- Leon Trotsky, Collected Writings, 1937-1938
- Leon Trotsky, Collected Writings, 1938-1939
- Leon Trotsky, Collected Writings, 1939-1940
- Leon Trotsky, Collected Writings, Supplement (1929-1933)
- Leon Trotsky, Collected Writings, Supplement (1934-1940)
My reevaluation of the legacy of Leon Trotsky is largely due to my belated exposure to the left communist tradition. Or, more specifically, the writings of the Italian left communist Amadeo Bordiga. To be more specific still, Bordiga’s early writings — from 1919 to 1926 — have left a deep impression on me. As will become clear, I’d hardly endorse his entire corpus. Particularly his later stuff tends to be more hit or miss, though there’s still quite a bit to be learned from his undying (invariant) Bolshevism. His article “Against Activism” is an instant classic, and his longer essay on “The Factors of Race and Nation in Marxist Theory” is epic as well.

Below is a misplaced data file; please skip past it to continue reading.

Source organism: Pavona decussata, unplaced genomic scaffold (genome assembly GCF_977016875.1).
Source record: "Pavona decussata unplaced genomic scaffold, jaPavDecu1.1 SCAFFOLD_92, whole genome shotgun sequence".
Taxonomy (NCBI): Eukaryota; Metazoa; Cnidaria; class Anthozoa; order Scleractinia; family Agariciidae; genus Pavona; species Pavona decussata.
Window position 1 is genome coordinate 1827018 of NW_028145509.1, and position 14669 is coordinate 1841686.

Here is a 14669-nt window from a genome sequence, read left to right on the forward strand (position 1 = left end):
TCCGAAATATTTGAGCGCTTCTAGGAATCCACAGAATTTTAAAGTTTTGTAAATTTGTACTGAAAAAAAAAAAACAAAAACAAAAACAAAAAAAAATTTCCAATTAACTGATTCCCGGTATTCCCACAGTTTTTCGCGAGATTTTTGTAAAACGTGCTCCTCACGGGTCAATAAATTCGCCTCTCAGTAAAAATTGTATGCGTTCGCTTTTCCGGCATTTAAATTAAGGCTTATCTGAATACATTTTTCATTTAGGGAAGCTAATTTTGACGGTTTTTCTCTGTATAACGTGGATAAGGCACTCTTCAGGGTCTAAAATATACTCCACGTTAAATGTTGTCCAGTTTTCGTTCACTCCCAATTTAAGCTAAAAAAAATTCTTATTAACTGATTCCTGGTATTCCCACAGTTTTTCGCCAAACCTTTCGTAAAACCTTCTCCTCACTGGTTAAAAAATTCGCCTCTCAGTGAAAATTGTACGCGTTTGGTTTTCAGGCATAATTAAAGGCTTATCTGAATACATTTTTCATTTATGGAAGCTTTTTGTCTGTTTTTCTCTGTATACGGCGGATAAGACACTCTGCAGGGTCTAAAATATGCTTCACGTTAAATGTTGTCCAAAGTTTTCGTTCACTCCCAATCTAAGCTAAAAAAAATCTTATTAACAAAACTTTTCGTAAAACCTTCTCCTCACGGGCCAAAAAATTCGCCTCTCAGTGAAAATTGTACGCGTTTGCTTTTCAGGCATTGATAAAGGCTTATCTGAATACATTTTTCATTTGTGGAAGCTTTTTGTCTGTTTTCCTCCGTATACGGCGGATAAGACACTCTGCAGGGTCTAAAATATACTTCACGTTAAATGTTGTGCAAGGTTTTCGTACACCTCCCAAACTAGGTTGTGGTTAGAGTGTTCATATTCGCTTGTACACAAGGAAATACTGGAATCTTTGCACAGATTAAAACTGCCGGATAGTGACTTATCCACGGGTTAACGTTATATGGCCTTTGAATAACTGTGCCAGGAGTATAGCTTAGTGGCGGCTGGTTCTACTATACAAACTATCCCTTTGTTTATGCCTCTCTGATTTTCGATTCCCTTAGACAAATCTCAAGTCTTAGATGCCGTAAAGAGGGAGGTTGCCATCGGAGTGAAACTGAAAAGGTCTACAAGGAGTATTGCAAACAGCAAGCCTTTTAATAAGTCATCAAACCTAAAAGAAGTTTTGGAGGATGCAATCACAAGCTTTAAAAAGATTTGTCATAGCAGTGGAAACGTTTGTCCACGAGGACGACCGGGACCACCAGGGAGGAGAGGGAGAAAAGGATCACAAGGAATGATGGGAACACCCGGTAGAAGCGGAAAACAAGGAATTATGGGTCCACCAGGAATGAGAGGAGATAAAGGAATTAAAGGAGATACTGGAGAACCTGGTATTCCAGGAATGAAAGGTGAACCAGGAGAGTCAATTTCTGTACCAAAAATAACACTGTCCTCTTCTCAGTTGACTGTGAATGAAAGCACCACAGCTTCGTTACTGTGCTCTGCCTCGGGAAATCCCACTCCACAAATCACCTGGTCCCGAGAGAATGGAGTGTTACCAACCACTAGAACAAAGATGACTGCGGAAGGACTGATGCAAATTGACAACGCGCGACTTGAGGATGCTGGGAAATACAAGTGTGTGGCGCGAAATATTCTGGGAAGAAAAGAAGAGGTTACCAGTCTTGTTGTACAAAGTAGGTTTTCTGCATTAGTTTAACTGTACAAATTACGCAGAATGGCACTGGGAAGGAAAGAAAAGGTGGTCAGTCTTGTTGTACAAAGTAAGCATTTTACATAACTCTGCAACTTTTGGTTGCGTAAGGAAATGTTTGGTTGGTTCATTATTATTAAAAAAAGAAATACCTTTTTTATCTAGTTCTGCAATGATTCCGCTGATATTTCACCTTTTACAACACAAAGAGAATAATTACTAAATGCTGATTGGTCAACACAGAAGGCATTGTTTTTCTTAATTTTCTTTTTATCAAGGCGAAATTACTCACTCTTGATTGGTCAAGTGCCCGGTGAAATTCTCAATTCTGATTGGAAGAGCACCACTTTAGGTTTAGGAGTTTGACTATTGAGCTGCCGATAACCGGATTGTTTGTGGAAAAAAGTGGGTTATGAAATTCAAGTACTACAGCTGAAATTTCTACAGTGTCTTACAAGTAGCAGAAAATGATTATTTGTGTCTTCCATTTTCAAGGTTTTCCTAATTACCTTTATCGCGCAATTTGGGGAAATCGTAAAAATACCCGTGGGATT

Council communism is a tradition I’m decidedly less keen upon. Early on, in the 1920s, when the Dutch councilists Herman Gorter and Anton Pannekoek hadn’t yet completely forsaken the role of the party, there was perhaps a little more substance to their arguments. Later, when Otto Rühle and Paul Mattick took up the mantle of council communism, their politics tended to devolve into empty moralizing and a quasi-religious faith in the spontaneity of the masses. Nevertheless, Mattick’s various articles on economic theory and his critique of nationalism are excellent. They almost cannot be recommended highly enough. Karl Korsch intersects with this milieu in his flight from Leninism, but only to his detriment.
One final factor has been decisive in this process of reevaluation: the critical and theoretical edifice left by Korsch, Georg Lukács, Walter Benjamin, and the Frankfurt School (Max Horkheimer, Theodor Adorno, Herbert Marcuse, Erich Fromm). Unlike Bordigism or council communism, I have been thoroughly acquainted with this body of literature for some time now. It has informed my own writings and opinions since college. Still, in reviewing Trotsky’s writings I have focused a bit more on the orientation of these figures vis-à-vis Trotsky and Trotskyism.